The wonderful historical fiction writer for young people, Deborah Hopkinson, gives the main character in her book, The Great Trouble, an important job to do. Eel, an orphaned “mudlark” and caretaker of a doctor’s guinea pigs and other animals during the time of the 1854 London cholera epidemic, is asked by the doctor to draw a detailed map of the affected area of London. When Dr. Snow adds, “Be sure to mark the location of the public water pumps,” Eel feels a bit overwhelmed and responds, “My friend Florrie Baker is a lot better artist than I am.” “Ask her to help if you like,” he said. “We’re not creating art, though. The key is to make the map clear and readable. And most of all, accurate.”
With a map in hand not too long afterward, Eel proudly reflects on his situation: “I wasn’t just a mudlark anymore, or even a messenger boy in a brewery. I was a real assistant to a famous scientist and investigator (even if I’d needed help from Florrie with my first assignment.”
Reading that, I remembered a slightly despairing conversation I had a number of years ago with my twin sister. She had just helped me substantially with a scene from my first novel (Bon Voyage, Sophie Topfeather, to be published by Sunpenny Publishing), and I was feeling like I could never be a good writer because I needed so much help. “I need a team just to get it right!” I moaned. Her response was fast and unequivocal: “But Sonja, you’ve got a team! Me.” She’s right–there are characters and scenes where it’s impossible for me to remember what was her idea and what was mine. The Northwest Christian Writer’s Association led me to my wonderful friend, Debbie, has given me the gift of being willing to read every word I write and to help with everything from broad themes to the nittiest, grittiest details. Others pray, encourage, identify plot holes (thank you, Jonathan!) or even connect me to individuals like Father Tony, who took me on board a cargo ship for a fun day of research. Where would I be without them all? I’m so very thankful.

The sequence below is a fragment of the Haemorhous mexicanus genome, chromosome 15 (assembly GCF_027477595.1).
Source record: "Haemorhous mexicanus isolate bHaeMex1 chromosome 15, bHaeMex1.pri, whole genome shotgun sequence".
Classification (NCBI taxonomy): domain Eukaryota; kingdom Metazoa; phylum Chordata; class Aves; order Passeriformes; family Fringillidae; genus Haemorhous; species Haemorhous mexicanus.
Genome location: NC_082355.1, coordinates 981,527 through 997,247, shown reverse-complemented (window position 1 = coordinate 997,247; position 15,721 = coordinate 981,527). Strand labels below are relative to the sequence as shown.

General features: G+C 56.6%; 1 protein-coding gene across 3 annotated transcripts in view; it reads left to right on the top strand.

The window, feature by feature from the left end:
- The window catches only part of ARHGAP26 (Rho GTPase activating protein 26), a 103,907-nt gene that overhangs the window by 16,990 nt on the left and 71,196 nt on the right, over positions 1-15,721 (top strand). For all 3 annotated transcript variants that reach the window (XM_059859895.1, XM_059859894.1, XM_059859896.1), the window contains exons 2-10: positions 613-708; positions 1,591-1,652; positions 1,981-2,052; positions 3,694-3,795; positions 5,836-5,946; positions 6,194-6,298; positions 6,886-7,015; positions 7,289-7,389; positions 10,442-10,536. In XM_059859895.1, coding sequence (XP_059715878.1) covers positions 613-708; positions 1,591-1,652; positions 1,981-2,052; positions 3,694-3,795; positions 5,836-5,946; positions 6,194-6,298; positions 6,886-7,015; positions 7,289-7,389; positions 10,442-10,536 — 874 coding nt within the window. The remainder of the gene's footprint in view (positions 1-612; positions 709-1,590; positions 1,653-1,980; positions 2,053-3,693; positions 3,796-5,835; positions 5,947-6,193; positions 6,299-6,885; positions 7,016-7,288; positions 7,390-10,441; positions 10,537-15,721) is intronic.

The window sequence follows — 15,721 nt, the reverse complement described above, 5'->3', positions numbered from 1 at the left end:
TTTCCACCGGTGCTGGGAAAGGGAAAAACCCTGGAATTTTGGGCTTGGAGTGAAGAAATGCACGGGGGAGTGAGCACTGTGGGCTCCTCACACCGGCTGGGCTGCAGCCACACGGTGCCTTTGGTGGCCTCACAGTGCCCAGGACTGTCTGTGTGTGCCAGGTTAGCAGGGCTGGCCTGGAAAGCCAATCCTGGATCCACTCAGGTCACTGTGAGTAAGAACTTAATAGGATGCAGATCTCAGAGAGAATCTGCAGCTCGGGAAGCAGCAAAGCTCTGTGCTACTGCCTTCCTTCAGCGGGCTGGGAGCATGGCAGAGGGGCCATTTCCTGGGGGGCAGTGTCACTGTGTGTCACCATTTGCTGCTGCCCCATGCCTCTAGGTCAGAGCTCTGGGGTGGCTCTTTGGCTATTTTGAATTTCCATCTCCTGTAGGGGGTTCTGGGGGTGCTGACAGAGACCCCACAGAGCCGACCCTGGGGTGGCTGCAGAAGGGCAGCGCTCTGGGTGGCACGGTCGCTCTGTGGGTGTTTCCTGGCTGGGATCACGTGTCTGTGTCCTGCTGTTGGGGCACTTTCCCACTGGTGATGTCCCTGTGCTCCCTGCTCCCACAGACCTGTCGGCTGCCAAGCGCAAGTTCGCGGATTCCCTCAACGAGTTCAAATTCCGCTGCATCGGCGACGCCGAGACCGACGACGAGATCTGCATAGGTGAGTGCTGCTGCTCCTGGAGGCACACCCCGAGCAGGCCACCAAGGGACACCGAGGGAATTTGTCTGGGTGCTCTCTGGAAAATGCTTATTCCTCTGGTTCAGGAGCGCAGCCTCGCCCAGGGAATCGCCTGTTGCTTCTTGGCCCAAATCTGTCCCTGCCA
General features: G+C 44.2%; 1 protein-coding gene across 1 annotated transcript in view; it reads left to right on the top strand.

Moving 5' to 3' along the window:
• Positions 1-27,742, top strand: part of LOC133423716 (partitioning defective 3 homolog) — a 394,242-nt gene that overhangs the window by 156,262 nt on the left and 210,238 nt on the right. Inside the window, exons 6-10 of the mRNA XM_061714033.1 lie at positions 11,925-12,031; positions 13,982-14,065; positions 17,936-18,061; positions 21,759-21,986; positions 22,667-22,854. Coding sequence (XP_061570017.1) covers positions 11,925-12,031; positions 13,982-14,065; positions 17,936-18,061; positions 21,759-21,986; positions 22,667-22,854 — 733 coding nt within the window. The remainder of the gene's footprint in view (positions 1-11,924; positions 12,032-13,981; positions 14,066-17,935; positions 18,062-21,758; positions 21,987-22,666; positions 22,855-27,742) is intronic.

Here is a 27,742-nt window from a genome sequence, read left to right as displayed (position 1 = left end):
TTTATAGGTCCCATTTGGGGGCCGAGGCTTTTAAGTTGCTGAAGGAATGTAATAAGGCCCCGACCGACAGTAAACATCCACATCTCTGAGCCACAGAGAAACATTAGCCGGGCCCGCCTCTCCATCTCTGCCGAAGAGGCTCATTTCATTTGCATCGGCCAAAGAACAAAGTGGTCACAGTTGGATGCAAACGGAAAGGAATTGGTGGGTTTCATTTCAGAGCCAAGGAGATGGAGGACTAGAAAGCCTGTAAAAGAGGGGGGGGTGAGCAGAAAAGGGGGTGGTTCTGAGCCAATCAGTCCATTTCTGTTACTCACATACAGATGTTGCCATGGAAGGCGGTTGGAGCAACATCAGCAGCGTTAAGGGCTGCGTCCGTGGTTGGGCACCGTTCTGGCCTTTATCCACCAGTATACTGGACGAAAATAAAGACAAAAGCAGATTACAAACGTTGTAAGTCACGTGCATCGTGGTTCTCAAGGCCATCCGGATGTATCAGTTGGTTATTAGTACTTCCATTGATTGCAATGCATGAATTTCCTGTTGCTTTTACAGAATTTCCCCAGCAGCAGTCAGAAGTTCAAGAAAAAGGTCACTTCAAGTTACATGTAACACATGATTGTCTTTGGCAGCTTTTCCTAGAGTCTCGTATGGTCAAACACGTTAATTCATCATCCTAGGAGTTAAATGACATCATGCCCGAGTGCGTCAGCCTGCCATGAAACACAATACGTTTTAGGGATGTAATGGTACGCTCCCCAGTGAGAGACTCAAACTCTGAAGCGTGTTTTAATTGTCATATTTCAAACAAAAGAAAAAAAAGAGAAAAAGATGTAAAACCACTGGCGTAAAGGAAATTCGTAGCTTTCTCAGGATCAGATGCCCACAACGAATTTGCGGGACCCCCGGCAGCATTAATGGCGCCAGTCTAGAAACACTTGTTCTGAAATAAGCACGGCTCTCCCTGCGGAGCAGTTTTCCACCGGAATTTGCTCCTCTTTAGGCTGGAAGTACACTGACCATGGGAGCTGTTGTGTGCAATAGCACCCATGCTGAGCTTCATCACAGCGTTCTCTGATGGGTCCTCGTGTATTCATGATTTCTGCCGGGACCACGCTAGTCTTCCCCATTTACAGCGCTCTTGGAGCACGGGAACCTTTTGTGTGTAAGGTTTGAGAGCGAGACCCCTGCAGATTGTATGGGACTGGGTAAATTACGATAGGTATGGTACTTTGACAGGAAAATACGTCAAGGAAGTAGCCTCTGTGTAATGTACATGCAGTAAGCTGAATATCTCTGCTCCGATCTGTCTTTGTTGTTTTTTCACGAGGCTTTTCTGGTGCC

Famous writers C.S. Lewis and J.R.R. Tolkien also had a support team (the Inklings writing group, and especially each other), which helped bring their most famous works about. Maybe we’re made for teams. When Jesus sent seventy-two followers to “every town and place where he was about to go” he sent them two by two (Luke 10:1). They could support each other, especially in places where they weren’t welcome.
Moms make good support teams, too! My mom and stepmother are Sophie Topfeather’s biggest cheerleaders, and they both have helped me through the long publishing journey through their words, prayers, and owl-themed presents! My mother-in-law helps support our family in innumerable ways, most recently by chauffeuring our daughter home from tennis matches when Jeff and I are at Bible study on Wednesdays. We couldn’t do it without you!
Thank you, Team Sophie! Thank you, Team Mom! I love you all!